Workshop on What to Do When Building Control Systems Get Hacked Set

“Your Building Control Systems Have Been Hacked, Now What?” will be held Oct. 4 from 8 a.m. to 5 p.m. in Arlington, Va.

A new workshop sponsored by the National Institute of Building Sciences addresses what to do when a building control system has been hacked or taken over by ransomware.

A combination of classroom learning modules and hands-on laboratory exercises to help attendees learn how to detect, contain, eradicate, and recover from a cyber event, “Your Building Control Systems Have Been Hacked, Now What?” will be held Oct. 4 from 8 a.m. to 5 p.m. in Arlington, Va. It is intended for building owners, facility managers, and engineering, physical-security, information-assurance, and other professionals involved with the design, deployment, and operation of building control systems.

The workshop, taught by Michael Chipley, PhD, GICSP, PMP, LEED AP; Daryl Haegley, OCP, CCO; and Eric Nickel RCDD, CEH, CEP, is built around the Advanced Control System Tactics, Techniques and Procedures developed by the U.S. Cyber Command, which provide detailed step-by-step guidance for responding to a cyber attack.

During the one-day workshop, attendees will use the Cyber Security Evaluation Tool, GrassMarlin, Glasswire, and Belarc tools to create a fully mission-capable (FMC) baseline, which consists of documentation characterizing the control system, such as the topology diagram, enclave entry points, user accounts, server/workstation documentation, and network documentation.

Next, attendees will conduct footprinting and learn how to find building control systems exposed on the Internet using Google Hacking, Shodan, and WhiteScope discovery tools. Attendees then will build a Recovery Jump-Kit containing the tools control-systems and information-technology (IT) teams need to restore a system to its last FMC state during mitigation and recovery. Using the Recovery Jump-Kit, attendees then will find and eradicate malware using tools such as MalwareBytes and the Microsoft Internals suite and learn how to perform data collection for forensics, which involves the acquisition of volatile and non-volatile data from a host, a network device, and control-system field controllers. Lastly, attendees will learn to evaluate the cyber severity of an incident and prepare an incident report.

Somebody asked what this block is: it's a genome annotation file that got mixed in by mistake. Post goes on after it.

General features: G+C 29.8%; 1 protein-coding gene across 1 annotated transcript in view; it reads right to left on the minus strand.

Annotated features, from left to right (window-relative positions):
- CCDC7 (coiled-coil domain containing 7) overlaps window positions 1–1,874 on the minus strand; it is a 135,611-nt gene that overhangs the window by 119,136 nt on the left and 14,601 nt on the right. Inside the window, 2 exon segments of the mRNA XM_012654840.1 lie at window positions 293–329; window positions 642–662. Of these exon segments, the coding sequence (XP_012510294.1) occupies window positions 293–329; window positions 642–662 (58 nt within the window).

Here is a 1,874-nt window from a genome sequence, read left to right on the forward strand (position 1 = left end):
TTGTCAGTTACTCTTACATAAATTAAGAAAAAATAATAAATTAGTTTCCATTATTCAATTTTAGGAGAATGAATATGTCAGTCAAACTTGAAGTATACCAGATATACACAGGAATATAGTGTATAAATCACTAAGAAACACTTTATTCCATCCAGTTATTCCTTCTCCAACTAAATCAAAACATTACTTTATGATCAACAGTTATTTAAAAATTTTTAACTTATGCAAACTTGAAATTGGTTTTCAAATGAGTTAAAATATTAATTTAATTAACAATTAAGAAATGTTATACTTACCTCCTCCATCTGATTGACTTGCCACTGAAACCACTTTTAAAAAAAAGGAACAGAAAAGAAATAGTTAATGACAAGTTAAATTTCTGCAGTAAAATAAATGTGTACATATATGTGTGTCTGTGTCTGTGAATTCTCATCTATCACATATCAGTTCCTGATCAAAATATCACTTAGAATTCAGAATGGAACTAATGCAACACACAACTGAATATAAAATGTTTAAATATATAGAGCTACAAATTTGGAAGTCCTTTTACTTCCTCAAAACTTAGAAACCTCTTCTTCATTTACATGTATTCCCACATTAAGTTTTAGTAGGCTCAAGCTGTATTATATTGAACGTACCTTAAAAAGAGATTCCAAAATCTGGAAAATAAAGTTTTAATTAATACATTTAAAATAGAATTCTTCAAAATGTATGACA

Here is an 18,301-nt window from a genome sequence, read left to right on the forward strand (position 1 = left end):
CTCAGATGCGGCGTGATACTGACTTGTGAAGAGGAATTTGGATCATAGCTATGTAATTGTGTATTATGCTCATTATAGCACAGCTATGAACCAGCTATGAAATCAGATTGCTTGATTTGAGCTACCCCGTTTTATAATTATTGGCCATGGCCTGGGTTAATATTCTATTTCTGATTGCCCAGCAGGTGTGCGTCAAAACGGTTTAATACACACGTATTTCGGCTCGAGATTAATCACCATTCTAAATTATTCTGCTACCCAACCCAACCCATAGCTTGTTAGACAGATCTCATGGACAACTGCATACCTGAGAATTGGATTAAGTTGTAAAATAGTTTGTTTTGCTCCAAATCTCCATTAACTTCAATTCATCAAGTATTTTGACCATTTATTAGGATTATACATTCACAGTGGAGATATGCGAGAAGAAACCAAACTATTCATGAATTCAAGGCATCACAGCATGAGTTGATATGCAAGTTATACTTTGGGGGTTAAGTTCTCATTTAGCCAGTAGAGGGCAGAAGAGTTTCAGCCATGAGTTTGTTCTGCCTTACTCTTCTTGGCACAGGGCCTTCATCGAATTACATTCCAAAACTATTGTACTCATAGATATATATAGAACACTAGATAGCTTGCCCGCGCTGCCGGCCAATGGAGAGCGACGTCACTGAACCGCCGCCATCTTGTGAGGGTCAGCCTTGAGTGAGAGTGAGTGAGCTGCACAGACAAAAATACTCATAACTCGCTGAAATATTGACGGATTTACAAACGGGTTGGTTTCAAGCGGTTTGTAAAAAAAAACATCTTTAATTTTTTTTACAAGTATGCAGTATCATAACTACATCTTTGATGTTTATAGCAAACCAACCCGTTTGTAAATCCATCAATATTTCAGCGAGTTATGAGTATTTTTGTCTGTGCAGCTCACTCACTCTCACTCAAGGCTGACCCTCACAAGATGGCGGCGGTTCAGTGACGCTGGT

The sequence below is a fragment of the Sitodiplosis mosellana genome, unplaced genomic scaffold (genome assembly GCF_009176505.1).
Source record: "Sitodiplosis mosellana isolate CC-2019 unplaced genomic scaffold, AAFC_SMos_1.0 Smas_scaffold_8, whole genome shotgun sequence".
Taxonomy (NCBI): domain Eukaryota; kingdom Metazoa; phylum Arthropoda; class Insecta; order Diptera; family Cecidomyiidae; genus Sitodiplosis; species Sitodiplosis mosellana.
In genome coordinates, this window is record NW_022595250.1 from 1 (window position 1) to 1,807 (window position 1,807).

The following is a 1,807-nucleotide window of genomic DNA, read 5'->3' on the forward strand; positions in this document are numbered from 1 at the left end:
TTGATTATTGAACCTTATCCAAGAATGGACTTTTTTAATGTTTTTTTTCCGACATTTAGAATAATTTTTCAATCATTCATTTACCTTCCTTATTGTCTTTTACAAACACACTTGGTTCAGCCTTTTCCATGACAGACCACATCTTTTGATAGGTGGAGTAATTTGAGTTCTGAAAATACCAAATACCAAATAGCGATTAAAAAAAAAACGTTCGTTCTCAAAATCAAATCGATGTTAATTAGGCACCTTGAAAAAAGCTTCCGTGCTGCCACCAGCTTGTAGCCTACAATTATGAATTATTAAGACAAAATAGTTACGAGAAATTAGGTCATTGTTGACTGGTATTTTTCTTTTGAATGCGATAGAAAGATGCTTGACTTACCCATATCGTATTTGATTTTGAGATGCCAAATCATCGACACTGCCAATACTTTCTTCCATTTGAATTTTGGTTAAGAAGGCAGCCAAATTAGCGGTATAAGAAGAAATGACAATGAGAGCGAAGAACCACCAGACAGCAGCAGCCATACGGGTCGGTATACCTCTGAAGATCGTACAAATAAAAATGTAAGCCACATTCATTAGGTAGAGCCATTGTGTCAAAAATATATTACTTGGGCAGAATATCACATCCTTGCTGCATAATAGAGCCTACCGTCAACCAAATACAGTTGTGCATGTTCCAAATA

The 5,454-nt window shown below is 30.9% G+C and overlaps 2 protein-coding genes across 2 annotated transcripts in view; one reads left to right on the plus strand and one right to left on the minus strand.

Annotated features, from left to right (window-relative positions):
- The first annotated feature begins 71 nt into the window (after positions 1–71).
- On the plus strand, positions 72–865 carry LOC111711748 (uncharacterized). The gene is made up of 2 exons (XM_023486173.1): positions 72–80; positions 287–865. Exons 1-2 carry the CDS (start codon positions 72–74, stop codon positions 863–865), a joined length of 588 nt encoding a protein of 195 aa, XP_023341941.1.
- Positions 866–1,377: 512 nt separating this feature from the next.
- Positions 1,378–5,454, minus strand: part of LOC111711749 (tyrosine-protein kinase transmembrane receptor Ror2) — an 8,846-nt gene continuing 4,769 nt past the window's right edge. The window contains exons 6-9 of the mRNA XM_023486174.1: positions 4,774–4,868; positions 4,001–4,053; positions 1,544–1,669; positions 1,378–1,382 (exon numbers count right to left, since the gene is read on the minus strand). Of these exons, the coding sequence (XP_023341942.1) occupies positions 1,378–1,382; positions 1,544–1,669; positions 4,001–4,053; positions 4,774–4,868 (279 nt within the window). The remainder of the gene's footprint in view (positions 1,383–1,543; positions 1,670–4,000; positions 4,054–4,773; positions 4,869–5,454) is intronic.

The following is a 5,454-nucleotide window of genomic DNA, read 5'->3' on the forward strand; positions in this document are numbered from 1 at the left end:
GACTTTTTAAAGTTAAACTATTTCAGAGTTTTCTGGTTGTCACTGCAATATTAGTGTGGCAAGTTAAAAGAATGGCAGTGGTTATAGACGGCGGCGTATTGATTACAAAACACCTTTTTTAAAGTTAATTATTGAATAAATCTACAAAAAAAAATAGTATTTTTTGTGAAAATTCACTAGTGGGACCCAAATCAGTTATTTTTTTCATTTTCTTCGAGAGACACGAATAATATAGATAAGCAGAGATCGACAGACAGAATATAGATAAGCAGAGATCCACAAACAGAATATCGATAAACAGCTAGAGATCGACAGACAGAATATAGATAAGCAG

Attendees will need a laptop with administrative privileges to load software. Course content, tools, and lab exercises will be provided on a CD at the beginning of the workshop.

Registration is $600 per person. Because this course is being offered for the first time, participants will receive a discounted rate of $300. Space is limited to 20 students. To view the workshop schedule and to register, click here.

Hide comments

Comments

  • Allowed HTML tags: <em> <strong> <blockquote> <br> <p>

Plain text

  • No HTML tags allowed.
  • Web page addresses and e-mail addresses turn into links automatically.
  • Lines and paragraphs break automatically.
Publish